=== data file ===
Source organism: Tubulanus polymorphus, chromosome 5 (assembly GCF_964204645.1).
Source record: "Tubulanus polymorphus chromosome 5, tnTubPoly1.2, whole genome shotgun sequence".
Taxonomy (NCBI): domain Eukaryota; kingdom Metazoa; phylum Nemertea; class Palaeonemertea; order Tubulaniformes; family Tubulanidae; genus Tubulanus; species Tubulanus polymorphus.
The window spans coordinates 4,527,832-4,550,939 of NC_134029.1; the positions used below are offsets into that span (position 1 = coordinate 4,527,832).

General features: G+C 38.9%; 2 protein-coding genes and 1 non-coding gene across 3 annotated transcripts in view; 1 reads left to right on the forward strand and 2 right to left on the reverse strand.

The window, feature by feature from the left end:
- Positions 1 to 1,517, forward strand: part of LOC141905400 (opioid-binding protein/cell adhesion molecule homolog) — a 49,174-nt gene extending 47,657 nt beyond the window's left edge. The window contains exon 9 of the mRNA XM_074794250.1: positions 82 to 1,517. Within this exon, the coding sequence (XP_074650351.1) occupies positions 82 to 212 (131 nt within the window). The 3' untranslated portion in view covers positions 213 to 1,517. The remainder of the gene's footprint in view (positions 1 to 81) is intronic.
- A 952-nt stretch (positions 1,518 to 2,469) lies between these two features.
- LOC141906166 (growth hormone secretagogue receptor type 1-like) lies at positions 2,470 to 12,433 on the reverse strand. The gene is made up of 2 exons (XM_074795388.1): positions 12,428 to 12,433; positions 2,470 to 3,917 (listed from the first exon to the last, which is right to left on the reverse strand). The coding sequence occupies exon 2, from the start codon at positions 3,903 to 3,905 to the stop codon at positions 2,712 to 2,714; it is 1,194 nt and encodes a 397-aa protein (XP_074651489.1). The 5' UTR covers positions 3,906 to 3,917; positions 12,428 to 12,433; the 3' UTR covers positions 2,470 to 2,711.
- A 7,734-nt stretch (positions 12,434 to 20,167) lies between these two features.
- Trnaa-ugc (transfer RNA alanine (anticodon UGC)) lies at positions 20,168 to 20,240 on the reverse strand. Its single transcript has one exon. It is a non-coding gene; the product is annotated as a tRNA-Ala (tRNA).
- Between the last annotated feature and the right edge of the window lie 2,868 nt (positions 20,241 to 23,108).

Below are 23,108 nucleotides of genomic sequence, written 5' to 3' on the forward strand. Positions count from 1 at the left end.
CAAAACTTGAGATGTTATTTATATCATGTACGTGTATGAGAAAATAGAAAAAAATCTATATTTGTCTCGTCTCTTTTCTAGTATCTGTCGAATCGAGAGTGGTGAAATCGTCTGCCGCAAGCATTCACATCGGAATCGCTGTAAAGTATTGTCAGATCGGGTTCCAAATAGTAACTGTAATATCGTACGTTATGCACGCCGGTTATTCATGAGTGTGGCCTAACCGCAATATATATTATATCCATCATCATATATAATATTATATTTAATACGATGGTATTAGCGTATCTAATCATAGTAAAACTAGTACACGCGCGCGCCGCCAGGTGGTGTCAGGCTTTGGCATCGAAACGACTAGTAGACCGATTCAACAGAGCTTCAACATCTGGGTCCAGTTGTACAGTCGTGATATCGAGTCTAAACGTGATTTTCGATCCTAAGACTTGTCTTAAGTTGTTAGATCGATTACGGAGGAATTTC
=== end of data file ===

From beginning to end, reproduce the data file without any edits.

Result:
Source organism: Tubulanus polymorphus, chromosome 5 (assembly GCF_964204645.1).
Source record: "Tubulanus polymorphus chromosome 5, tnTubPoly1.2, whole genome shotgun sequence".
Taxonomy (NCBI): domain Eukaryota; kingdom Metazoa; phylum Nemertea; class Palaeonemertea; order Tubulaniformes; family Tubulanidae; genus Tubulanus; species Tubulanus polymorphus.
The window spans coordinates 4,527,832-4,550,939 of NC_134029.1; the positions used below are offsets into that span (position 1 = coordinate 4,527,832).

General features: G+C 38.9%; 2 protein-coding genes and 1 non-coding gene across 3 annotated transcripts in view; 1 reads left to right on the forward strand and 2 right to left on the reverse strand.

The window, feature by feature from the left end:
- Positions 1 to 1,517, forward strand: part of LOC141905400 (opioid-binding protein/cell adhesion molecule homolog) — a 49,174-nt gene extending 47,657 nt beyond the window's left edge. The window contains exon 9 of the mRNA XM_074794250.1: positions 82 to 1,517. Within this exon, the coding sequence (XP_074650351.1) occupies positions 82 to 212 (131 nt within the window). The 3' untranslated portion in view covers positions 213 to 1,517. The remainder of the gene's footprint in view (positions 1 to 81) is intronic.
- A 952-nt stretch (positions 1,518 to 2,469) lies between these two features.
- LOC141906166 (growth hormone secretagogue receptor type 1-like) lies at positions 2,470 to 12,433 on the reverse strand. The gene is made up of 2 exons (XM_074795388.1): positions 12,428 to 12,433; positions 2,470 to 3,917 (listed from the first exon to the last, which is right to left on the reverse strand). The coding sequence occupies exon 2, from the start codon at positions 3,903 to 3,905 to the stop codon at positions 2,712 to 2,714; it is 1,194 nt and encodes a 397-aa protein (XP_074651489.1). The 5' UTR covers positions 3,906 to 3,917; positions 12,428 to 12,433; the 3' UTR covers positions 2,470 to 2,711.
- A 7,734-nt stretch (positions 12,434 to 20,167) lies between these two features.
- Trnaa-ugc (transfer RNA alanine (anticodon UGC)) lies at positions 20,168 to 20,240 on the reverse strand. Its single transcript has one exon. It is a non-coding gene; the product is annotated as a tRNA-Ala (tRNA).
- Between the last annotated feature and the right edge of the window lie 2,868 nt (positions 20,241 to 23,108).

Below are 23,108 nucleotides of genomic sequence, written 5' to 3' on the forward strand. Positions count from 1 at the left end.
CAAAACTTGAGATGTTATTTATATCATGTACGTGTATGAGAAAATAGAAAAAAATCTATATTTGTCTCGTCTCTTTTCTAGTATCTGTCGAATCGAGAGTGGTGAAATCGTCTGCCGCAAGCATTCACATCGGAATCGCTGTAAAGTATTGTCAGATCGGGTTCCAAATAGTAACTGTAATATCGTACGTTATGCACGCCGGTTATTCATGAGTGTGGCCTAACCGCAATATATATTATATCCATCATCATATATAATATTATATTTAATACGATGGTATTAGCGTATCTAATCATAGTAAAACTAGTACACGCGCGCGCCGCCAGGTGGTGTCAGGCTTTGGCATCGAAACGACTAGTAGACCGATTCAACAGAGCTTCAACATCTGGGTCCAGTTGTACAGTCGTGATATCGAGTCTAAACGTGATTTTCGATCCTAAGACTTGTCTTAAGTTGTTAGATCGATTACGGAGGAATTTC